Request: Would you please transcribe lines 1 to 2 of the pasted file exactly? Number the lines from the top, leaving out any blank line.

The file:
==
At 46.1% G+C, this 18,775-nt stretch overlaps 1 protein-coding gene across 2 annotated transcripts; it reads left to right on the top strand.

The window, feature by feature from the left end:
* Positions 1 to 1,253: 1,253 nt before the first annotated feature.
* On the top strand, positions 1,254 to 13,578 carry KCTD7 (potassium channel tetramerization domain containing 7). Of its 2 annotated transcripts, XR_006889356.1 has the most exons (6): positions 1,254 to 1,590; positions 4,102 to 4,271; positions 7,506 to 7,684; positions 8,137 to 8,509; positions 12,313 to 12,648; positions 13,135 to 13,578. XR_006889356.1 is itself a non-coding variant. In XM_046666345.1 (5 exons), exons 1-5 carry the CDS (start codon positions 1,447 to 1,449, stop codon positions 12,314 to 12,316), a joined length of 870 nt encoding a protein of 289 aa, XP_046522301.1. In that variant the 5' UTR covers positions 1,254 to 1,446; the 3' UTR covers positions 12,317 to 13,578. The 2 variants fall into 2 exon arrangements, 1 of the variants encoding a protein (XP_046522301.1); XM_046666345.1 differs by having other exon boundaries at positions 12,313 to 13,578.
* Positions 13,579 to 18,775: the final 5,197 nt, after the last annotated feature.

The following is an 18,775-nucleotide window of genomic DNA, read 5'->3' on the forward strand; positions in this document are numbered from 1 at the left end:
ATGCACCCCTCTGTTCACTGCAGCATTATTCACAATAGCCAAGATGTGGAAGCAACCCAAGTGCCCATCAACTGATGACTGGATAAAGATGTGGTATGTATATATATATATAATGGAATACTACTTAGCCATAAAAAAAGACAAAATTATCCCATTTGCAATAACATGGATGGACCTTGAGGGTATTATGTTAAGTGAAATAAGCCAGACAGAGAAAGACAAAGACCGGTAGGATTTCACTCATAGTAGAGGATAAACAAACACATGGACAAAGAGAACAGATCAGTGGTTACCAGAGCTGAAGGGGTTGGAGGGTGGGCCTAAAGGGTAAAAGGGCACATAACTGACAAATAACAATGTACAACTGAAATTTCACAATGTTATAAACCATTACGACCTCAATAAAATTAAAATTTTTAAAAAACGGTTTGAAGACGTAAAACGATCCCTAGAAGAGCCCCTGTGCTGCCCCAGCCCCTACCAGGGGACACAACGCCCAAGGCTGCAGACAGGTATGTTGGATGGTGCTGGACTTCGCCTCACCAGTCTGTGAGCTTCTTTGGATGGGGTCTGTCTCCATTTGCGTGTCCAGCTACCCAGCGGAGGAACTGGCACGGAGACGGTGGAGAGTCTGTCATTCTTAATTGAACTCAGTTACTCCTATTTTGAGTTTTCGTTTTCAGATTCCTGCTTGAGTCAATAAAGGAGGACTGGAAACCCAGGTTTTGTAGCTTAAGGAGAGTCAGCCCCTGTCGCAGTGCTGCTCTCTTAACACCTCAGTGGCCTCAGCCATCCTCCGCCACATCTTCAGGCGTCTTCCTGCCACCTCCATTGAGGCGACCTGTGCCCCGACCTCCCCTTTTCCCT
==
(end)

At 46.1% G+C, this 18,775-nt stretch overlaps 1 protein-coding gene across 2 annotated transcripts; it reads left to right on the top strand.

The window, feature by feature from the left end: